Draft Taxation Ruling
Income tax: capital allowances: expenditure incurred by a service provider in collecting and processing multi-client seismic data
||Please note that the PDF version is the authorised version of this ruling.
|PROPOSED LEGALLY BINDING SECTION:|| |
|Summary - what this ruling is about||1|
|Date of effect||18|
|NOT LEGALLY BINDING SECTION:|| |
|Appendix 1: Explanation||21|
|Appendix 2: Compliance approach||52|
|Appendix 3: Alternative views||65|
|Appendix 4: Your comments||91|
|Appendix 5: Detailed contents list||93|
This publication provides you with the following level of protection:
This publication is a draft for public comment. It represents the Commissioner's preliminary view about the way in which a relevant taxation provision applies, or would apply to entities generally or to a class of entities in relation to a particular scheme or a class of schemes.
You can rely on this publication (excluding appendixes) to provide you with protection from interest and penalties in the following way. If a statement turns out to be incorrect and you underpay your tax as a result, you will not have to pay a penalty. Nor will you have to pay interest on the underpayment provided you reasonably relied on the publication in good faith. However, even if you don't have to pay a penalty or interest, you will have to pay the correct amount of tax provided the time limits under the law allow it.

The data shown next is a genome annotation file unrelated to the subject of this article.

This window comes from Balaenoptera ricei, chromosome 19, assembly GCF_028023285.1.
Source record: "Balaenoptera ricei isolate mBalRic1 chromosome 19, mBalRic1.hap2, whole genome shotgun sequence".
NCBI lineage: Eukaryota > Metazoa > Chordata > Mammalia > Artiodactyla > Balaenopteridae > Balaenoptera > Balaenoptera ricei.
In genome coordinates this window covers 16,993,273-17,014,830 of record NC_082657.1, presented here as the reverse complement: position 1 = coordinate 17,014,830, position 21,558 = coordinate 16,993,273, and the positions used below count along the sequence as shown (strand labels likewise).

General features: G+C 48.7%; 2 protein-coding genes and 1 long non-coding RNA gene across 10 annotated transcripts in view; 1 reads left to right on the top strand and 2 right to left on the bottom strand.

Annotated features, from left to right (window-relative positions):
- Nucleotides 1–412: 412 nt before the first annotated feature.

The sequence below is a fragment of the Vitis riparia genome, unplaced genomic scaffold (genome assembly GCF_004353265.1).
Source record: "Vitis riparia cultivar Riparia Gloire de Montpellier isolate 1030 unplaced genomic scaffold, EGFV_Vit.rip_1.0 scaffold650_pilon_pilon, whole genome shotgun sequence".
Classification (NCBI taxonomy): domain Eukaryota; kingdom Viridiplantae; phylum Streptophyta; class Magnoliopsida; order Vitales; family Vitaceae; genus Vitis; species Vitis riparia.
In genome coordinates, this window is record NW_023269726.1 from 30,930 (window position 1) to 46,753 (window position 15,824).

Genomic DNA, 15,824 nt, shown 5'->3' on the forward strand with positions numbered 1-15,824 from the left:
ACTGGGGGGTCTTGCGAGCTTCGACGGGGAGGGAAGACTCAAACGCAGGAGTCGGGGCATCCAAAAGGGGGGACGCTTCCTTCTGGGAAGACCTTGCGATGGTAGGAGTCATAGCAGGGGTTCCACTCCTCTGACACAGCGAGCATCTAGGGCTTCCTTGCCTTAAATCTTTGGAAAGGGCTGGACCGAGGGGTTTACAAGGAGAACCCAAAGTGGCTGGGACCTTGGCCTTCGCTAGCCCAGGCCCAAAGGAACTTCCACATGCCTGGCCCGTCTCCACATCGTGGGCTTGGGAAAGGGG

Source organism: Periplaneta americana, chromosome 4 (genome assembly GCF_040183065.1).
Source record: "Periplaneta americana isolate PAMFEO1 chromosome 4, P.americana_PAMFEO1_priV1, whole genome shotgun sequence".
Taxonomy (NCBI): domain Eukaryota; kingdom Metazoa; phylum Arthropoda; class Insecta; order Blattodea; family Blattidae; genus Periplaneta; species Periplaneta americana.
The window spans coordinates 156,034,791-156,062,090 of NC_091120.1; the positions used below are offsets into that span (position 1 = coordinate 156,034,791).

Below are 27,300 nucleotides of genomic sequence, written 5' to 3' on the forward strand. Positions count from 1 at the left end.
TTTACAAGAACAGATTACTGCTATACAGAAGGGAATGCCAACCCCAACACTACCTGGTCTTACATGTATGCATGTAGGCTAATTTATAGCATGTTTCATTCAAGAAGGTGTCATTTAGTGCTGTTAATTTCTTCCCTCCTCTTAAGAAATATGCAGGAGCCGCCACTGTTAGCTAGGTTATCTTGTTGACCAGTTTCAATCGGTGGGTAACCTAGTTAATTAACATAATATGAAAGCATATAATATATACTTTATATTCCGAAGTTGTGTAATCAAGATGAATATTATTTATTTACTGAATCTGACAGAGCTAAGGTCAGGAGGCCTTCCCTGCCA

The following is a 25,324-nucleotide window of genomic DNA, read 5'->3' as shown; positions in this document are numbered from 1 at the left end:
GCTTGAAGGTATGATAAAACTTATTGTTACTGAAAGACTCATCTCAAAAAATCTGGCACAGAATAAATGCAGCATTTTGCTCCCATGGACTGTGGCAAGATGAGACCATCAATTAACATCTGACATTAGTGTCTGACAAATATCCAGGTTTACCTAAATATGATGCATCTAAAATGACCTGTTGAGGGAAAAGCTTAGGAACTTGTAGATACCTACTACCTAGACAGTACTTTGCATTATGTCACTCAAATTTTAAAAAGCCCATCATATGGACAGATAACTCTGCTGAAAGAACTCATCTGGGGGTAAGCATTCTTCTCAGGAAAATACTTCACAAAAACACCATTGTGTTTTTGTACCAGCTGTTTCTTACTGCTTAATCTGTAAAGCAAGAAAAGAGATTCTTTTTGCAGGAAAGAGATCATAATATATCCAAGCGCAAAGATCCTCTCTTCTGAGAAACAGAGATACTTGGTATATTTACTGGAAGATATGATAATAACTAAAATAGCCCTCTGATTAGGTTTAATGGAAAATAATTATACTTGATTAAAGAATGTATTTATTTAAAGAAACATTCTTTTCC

Summary - what this ruling is about
1. This draft Ruling considers how the capital allowance provisions in Division 40 of the Income Tax Assessment Act 1997 (ITAA 1997)1 apply to the expenditure incurred by a service provider (you) in collecting and processing seismic data licensed on a non-exclusive basis to multiple clients.2
2. In particular, this draft Ruling considers:
- the nature of the expenditure you incur
- whether the seismic data is trading stock
- whether the seismic data is a CGT asset
- whether the seismic data is a depreciating asset that you hold
- the effective life of the seismic data, and whether its cost is deductible under section 40-80
- whether the expenditure you incur is deductible under subsection 40-730(1)
- circumstances in which balancing adjustment events may occur for the seismic data, and
- expenditure excluded from the scope of this draft Ruling.